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Over the last decade or so, anti-money laundering (AML), counter-terrorism financing (CFT), and sanctions compliance have been the subject of increased enforcement efforts by the Department of Justice (DOJ), Department of Treasury, and federal financial regulators. We expect this trend to accelerate in 2021 and beyond, propelled at least in part by the recent enactment of the Anti-Money Laundering Act of 2020 (2020 AMLA). Passed with overwhelming bi-partisan support as part of this year’s National Defense Authorization Act, the 2020 AMLA may well have the most significant impact on the AML/CFT landscape since enactment of the USA PATRIOT Act. Among other things, the 2020 AMLA creates several new tools that law enforcement can employ to investigate and prosecute illicit finance, described further below.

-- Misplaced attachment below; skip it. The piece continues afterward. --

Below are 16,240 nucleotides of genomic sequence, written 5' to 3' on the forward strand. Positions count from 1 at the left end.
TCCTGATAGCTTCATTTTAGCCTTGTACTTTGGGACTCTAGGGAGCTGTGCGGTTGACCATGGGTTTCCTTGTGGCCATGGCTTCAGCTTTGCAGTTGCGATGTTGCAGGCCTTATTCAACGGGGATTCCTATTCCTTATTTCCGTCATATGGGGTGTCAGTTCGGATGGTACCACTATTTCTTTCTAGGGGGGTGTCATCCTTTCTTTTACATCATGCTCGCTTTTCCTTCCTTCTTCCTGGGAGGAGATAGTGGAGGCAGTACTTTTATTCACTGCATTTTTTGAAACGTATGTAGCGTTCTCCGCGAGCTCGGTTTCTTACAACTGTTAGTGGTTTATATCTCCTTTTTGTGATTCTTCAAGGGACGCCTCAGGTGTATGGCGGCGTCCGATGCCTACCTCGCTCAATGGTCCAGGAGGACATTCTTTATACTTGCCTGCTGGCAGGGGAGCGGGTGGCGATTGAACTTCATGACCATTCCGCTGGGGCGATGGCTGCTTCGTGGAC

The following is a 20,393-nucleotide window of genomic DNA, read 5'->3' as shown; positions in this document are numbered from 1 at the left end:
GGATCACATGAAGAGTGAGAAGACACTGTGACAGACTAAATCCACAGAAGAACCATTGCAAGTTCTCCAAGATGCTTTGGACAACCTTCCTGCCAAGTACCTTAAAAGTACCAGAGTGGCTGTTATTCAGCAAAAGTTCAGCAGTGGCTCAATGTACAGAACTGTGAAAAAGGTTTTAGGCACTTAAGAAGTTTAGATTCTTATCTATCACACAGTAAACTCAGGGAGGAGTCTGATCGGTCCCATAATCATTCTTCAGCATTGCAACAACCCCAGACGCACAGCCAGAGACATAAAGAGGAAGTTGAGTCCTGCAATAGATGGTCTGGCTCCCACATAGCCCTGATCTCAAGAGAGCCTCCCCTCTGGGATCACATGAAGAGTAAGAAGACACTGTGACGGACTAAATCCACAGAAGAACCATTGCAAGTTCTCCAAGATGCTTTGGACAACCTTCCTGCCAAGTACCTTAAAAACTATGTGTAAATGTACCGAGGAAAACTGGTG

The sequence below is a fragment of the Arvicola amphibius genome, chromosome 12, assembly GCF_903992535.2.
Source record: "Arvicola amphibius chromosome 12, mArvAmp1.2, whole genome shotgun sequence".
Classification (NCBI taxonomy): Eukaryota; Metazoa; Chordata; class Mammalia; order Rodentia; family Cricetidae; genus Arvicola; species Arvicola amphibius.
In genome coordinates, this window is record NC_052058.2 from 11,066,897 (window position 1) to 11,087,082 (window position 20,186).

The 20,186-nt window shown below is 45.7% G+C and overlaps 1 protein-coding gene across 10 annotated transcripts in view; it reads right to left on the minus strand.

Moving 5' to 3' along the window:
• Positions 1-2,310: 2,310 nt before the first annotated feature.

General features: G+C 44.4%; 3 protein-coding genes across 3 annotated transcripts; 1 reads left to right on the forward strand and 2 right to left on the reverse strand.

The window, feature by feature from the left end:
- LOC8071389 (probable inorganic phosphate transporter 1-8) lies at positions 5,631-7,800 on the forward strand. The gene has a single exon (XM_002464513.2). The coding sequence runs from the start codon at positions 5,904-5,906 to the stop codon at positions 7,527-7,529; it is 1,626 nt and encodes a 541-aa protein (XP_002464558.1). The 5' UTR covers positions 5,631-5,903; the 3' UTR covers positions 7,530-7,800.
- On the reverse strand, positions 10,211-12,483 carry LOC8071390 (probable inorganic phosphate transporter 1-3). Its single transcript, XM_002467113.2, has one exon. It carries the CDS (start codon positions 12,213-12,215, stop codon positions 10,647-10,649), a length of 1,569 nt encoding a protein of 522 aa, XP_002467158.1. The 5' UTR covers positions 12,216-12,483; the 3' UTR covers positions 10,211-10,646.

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By Nicholas Gaffney
A Q&A with Bobby Malhotra, Munger, Tolles & Olson LLP, Los Angeles
By Colin Jennings, David Meadows, Nicole Wells and John Winkler
The landscape of corporate investigations has changed dramatically in the last year. New regulations, new market pressures, new data sources and more challenging…
By Tomas Suros
A summary of the key technology principles addressed in Formal Opinion 498, in which the ABA revised Model Rule 1.1 addresses virtual work environments and practices.
By Elkan Abramowitz and Jonathan S. Sack
This article discusses the practical and policy reasons for the use of DPAs and NPAs in white-collar criminal investigations, and considers the NDAA’s new reporting provision and its relationship with other efforts to enhance transparency in DOJ decision-making.